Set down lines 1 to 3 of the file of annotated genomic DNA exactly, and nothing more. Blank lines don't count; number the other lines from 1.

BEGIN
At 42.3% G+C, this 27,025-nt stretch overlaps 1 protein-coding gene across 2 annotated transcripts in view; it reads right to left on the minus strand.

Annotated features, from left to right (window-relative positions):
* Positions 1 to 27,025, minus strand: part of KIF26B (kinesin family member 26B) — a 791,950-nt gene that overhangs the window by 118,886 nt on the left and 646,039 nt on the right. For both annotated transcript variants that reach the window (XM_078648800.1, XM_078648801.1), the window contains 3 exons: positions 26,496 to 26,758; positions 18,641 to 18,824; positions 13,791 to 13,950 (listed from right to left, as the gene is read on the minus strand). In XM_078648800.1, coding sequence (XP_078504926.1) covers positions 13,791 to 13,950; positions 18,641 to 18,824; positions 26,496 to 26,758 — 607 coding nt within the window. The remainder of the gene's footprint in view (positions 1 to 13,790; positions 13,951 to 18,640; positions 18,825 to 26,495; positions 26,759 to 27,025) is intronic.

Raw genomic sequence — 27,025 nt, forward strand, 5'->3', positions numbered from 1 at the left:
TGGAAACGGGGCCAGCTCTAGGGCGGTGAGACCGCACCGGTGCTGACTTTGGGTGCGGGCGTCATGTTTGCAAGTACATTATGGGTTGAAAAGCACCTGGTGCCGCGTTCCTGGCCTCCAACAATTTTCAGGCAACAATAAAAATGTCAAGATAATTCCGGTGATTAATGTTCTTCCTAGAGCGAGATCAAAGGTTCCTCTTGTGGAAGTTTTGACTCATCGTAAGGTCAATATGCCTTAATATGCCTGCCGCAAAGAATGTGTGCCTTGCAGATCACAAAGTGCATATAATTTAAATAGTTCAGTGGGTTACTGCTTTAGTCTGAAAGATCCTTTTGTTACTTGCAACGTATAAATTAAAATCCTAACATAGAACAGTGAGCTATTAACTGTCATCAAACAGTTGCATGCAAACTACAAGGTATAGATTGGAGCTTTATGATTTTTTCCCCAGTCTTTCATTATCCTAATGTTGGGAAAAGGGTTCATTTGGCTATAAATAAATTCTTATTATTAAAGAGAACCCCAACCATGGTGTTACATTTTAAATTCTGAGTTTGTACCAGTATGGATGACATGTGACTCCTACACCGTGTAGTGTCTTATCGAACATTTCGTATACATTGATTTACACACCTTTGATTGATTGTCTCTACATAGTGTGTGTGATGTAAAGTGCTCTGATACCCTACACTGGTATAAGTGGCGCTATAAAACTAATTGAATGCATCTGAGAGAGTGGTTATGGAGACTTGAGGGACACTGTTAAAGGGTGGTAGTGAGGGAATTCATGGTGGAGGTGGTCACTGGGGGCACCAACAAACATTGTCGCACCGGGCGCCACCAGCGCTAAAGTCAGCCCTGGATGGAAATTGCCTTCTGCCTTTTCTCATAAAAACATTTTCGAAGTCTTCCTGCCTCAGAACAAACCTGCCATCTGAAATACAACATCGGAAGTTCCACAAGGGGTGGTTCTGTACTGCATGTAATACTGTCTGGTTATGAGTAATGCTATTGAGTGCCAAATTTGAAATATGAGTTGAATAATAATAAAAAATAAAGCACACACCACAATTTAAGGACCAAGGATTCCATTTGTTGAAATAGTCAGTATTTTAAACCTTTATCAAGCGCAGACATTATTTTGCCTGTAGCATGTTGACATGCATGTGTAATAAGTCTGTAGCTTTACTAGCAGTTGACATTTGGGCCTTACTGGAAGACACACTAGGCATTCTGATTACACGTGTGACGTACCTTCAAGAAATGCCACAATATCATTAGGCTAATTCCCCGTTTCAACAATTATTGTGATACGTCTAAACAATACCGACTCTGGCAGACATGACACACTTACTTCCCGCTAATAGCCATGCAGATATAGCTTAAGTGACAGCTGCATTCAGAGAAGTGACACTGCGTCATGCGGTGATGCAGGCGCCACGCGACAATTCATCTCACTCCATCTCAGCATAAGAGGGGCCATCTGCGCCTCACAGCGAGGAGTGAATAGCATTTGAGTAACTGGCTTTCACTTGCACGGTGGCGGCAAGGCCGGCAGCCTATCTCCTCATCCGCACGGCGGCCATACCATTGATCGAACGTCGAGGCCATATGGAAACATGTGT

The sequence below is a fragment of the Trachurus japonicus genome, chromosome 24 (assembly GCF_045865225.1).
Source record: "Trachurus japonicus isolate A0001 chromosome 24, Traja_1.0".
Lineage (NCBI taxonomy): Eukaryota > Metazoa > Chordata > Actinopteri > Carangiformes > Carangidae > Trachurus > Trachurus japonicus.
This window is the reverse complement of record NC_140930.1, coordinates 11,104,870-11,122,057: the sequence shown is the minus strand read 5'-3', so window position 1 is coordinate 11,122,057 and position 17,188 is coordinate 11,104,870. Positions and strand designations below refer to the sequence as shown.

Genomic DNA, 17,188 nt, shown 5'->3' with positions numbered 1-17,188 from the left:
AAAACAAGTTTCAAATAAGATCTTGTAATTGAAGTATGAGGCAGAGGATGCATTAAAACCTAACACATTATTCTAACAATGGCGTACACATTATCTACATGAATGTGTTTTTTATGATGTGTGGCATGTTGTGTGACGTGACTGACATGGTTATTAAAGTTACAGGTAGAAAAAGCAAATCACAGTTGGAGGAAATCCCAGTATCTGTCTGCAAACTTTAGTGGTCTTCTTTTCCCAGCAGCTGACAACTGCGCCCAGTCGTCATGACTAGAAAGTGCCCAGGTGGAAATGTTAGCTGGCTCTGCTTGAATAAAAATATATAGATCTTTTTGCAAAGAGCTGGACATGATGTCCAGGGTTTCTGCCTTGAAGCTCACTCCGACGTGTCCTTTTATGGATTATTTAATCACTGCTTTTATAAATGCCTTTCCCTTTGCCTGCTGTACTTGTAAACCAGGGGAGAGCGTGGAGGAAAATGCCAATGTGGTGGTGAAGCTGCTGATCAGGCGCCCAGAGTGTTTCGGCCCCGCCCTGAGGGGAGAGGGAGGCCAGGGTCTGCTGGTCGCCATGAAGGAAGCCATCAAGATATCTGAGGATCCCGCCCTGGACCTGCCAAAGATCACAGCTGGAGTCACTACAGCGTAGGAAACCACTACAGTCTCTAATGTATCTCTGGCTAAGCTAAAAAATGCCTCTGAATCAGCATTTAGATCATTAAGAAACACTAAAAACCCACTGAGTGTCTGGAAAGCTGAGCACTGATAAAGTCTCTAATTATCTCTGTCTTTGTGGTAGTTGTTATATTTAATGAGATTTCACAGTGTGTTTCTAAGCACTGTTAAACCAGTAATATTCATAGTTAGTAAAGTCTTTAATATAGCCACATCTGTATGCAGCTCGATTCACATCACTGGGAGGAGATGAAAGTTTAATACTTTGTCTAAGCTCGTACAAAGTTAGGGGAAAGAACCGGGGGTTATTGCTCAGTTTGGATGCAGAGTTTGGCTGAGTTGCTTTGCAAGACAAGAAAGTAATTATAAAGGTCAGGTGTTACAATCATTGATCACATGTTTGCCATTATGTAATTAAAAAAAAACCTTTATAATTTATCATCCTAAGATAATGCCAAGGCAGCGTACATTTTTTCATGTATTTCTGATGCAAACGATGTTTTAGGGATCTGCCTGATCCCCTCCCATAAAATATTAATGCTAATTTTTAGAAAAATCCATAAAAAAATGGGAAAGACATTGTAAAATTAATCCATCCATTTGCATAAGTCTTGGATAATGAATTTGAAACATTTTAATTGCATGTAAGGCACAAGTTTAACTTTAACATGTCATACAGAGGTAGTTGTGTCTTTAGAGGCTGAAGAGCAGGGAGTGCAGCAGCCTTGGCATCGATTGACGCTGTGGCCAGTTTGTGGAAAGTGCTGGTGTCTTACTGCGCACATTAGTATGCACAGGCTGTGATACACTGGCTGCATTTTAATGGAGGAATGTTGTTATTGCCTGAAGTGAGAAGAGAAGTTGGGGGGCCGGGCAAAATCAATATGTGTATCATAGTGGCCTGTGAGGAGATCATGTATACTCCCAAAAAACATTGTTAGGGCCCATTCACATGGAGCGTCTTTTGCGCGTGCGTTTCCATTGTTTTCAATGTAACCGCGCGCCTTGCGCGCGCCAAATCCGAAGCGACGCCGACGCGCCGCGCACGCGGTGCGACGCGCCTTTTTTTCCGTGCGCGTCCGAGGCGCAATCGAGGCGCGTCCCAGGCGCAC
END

At 42.3% G+C, this 27,025-nt stretch overlaps 1 protein-coding gene across 2 annotated transcripts in view; it reads right to left on the minus strand.

Annotated features, from left to right (window-relative positions):
* Positions 1 to 27,025, minus strand: part of KIF26B (kinesin family member 26B) — a 791,950-nt gene that overhangs the window by 118,886 nt on the left and 646,039 nt on the right. For both annotated transcript variants that reach the window (XM_078648800.1, XM_078648801.1), the window contains 3 exons: positions 26,496 to 26,758; positions 18,641 to 18,824; positions 13,791 to 13,950 (listed from right to left, as the gene is read on the minus strand). In XM_078648800.1, coding sequence (XP_078504926.1) covers positions 13,791 to 13,950; positions 18,641 to 18,824; positions 26,496 to 26,758 — 607 coding nt within the window. The remainder of the gene's footprint in view (positions 1 to 13,790; positions 13,951 to 18,640; positions 18,825 to 26,495; positions 26,759 to 27,025) is intronic.